Had the pilots known that the wing was damaged, they would have been able to take corrective measures to control the plane. But they could not see the wing from the cockpit and had to rely on instruments. Ironically, the needed warning devices were powered by the engine that broke off, and there was no provision for a backup power supply. The crash killed all 271 persons onboard the DC-10 and two persons on the ground.

The separation of the engine was caused by a maintenance procedure designed to save more than 200 person-hours of work. The engine is held in place by a large pylon attached to the wing, and the McDonnell Douglas removal procedure required that the engine (weighing 5,000 kilograms) be removed first, followed by the pylon (900 kilograms). The new procedure used a forklift to bear the weight of the engine, allowing engine and pylon to be removed as a unit. The pylon is not designed for the stresses this procedure can introduce and developed cracks, which eventually led to it and the engine breaking away from the wing.

It is normal for airlines to develop innovative maintenance procedures without FAA approval. McDonnell Douglas knew that Continental Airlines and American were using the forklift procedure and that it required extreme precision in positioning. It also knew that Continental had reported two cases of cracks to the pylons that required repair. Neither the FAA nor American learned of these potential dangers because FAA regulations do not require such reporting. But an engineer's first professional obligation is to protect the public from harm, and engineers at McDonnell Douglas and Continental had clear evidence of the danger of this procedure and should have investigated further and warned others. For a professional, following the regulations is not good enough when there is clear evidence of danger.

The 1989 Sioux City, Iowa, Crash

On July 19, 1989, a United Airlines DC-10 tail engine disintegrated in flight, resulting in the loss of fluid in all three hydraulic systems. The 170-kilogram front fan disk, rotating at high speed, broke apart, and the fragments took out everything in their path. Without hydraulics, none of the control surfaces on the wings and tail could be operated. The plane could only be crudely maneuvered by varying the speed of the two wing engines. Remarkably, the pilots managed to crash-land at the Sioux City, Iowa, airport, with only 111 deaths among the 296 passengers.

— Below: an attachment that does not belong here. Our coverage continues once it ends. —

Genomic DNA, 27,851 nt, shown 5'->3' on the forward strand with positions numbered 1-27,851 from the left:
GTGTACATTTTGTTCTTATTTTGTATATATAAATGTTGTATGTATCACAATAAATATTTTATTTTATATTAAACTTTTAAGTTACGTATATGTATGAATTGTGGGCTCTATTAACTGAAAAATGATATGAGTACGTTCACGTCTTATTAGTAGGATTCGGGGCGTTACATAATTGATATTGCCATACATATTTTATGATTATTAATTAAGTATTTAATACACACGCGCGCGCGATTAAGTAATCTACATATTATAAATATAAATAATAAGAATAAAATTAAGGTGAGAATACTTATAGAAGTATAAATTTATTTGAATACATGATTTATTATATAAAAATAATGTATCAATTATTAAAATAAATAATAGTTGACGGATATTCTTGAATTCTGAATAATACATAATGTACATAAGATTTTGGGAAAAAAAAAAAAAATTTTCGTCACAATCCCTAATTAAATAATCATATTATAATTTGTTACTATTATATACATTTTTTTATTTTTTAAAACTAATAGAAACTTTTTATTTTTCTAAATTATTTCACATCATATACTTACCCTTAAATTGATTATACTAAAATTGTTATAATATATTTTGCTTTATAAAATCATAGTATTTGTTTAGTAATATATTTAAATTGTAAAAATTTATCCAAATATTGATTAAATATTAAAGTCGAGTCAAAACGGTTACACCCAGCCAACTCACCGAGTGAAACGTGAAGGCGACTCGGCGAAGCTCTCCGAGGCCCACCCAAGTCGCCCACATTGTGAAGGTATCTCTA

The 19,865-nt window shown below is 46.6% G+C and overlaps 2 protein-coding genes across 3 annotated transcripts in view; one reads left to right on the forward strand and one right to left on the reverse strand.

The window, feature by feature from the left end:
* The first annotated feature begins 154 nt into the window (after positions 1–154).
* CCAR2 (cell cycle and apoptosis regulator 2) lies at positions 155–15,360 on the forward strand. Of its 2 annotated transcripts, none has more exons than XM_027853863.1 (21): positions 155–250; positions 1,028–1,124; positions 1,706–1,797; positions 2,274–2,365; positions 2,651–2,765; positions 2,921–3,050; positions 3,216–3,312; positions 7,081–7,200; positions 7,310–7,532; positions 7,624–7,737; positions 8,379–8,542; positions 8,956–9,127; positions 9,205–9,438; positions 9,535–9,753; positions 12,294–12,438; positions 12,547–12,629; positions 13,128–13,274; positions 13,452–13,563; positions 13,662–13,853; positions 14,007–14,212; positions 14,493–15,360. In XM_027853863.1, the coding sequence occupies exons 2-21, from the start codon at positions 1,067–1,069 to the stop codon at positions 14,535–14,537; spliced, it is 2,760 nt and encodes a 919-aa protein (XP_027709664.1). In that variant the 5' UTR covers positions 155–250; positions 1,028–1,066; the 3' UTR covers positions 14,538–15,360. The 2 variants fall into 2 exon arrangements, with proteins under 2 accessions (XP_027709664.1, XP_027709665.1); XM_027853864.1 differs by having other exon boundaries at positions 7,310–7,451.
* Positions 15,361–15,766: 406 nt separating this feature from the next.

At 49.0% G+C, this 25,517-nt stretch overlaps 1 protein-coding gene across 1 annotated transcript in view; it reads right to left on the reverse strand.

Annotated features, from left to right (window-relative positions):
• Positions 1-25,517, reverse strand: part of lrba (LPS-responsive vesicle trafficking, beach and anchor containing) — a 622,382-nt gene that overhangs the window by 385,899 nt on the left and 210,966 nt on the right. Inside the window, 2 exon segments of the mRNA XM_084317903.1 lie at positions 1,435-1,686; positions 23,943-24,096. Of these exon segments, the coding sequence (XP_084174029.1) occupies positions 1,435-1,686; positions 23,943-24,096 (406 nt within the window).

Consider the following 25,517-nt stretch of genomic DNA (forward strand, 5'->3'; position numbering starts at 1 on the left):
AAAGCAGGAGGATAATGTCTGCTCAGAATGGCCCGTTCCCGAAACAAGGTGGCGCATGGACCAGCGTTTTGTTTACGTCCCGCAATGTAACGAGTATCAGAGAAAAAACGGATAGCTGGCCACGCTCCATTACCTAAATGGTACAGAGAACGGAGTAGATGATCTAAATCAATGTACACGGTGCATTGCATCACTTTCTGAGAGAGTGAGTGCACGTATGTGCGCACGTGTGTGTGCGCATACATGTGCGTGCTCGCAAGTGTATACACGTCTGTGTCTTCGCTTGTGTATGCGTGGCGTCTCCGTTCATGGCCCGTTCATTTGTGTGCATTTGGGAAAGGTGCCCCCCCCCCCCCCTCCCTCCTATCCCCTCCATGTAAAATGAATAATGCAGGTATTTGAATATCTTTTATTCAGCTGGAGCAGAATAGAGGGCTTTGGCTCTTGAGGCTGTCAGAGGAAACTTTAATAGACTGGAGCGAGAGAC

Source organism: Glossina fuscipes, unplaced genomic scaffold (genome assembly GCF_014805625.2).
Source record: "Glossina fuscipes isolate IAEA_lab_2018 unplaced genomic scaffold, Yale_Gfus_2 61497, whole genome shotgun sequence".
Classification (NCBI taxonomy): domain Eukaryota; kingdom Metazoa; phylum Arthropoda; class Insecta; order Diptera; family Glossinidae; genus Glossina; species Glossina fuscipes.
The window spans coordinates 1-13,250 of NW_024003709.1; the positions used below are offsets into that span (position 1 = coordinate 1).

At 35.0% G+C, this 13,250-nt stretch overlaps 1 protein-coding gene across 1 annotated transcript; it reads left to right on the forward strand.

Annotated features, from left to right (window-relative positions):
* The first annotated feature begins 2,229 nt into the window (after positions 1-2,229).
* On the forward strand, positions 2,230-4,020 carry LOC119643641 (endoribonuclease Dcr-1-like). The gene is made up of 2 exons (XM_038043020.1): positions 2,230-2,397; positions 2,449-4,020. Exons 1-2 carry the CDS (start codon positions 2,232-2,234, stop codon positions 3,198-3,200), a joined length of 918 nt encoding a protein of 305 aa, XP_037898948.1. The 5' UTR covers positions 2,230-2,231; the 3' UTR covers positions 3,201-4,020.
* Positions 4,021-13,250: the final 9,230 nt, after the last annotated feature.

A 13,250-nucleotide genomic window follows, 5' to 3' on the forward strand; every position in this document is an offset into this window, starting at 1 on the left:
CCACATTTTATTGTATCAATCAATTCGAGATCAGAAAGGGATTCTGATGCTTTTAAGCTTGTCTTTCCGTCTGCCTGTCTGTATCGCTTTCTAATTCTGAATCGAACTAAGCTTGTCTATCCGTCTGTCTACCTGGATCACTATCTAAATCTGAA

The other wide-body jet with a large tail engine, the Lockheed L-1011, has four independent hydraulic systems, one of which has a shutoff valve forward of the engine. If there is a leak, the valve closes the line, preventing further fluid loss. After the accident, the FAA issued an airworthiness directive requiring a shutoff valve for the DC-10.


All three DC-10 crashes were caused by failures that need not have resulted in the loss of the aircraft. The inadequately protected control system of the DC-10 allowed these otherwise predictable problems to cause the crashes that took 728 lives. It would be satisfying to find engineers and managers who clearly disregarded the safety of air travelers, but the reality is a complex and ambiguous interplay of engineering, design, financial, legal, historical, and organizational factors that allowed an underprotected aircraft to enter the stream of commerce. Without the intense economic competition with Lockheed, there might have been more attention to the cargo door design, redundancy added to warning systems, and a shutoff valve placed in the hydraulic lines. Add to this Douglas Aircraft Company's complete dominance of the aviation industry from the 1930s to the 1950s, which may have fostered a climate of complacency about the problems with the DC-10. (McDonnell Douglas had been formed in 1967 from the merger of Douglas Aircraft and McDonnell Aircraft Corporation.) The regulatory safety net, as always, was catching up to the problems posed by the new generation of wide-body jets.

After each of these crashes the FAA required changes in design, procedures, or training. Critics call this "tombstone technology," meaning that safety changes are made only if there are enough deaths to prove the changes are needed. But safety is defined as "of acceptable risk," which changes over time, and often it takes a severe accident to determine what level of risk is socially acceptable. Safety entails higher costs, and regulators must try to balance the safety and cost factors in evaluating complex, sophisticated technology that has a substantial interface with large numbers of people. Inevitably, mistakes will sometimes be made and innocent people will die before adequate regulations are in place.


SEE ALSO Airplanes;Aviation Regulatory Agencies;Engineering Ethics.


Fielder, John H., and Douglas Birsch, eds. (1992). The DC-10 Case: A Study in Applied Ethics, Technology, and Society. Albany: State University of New York Press.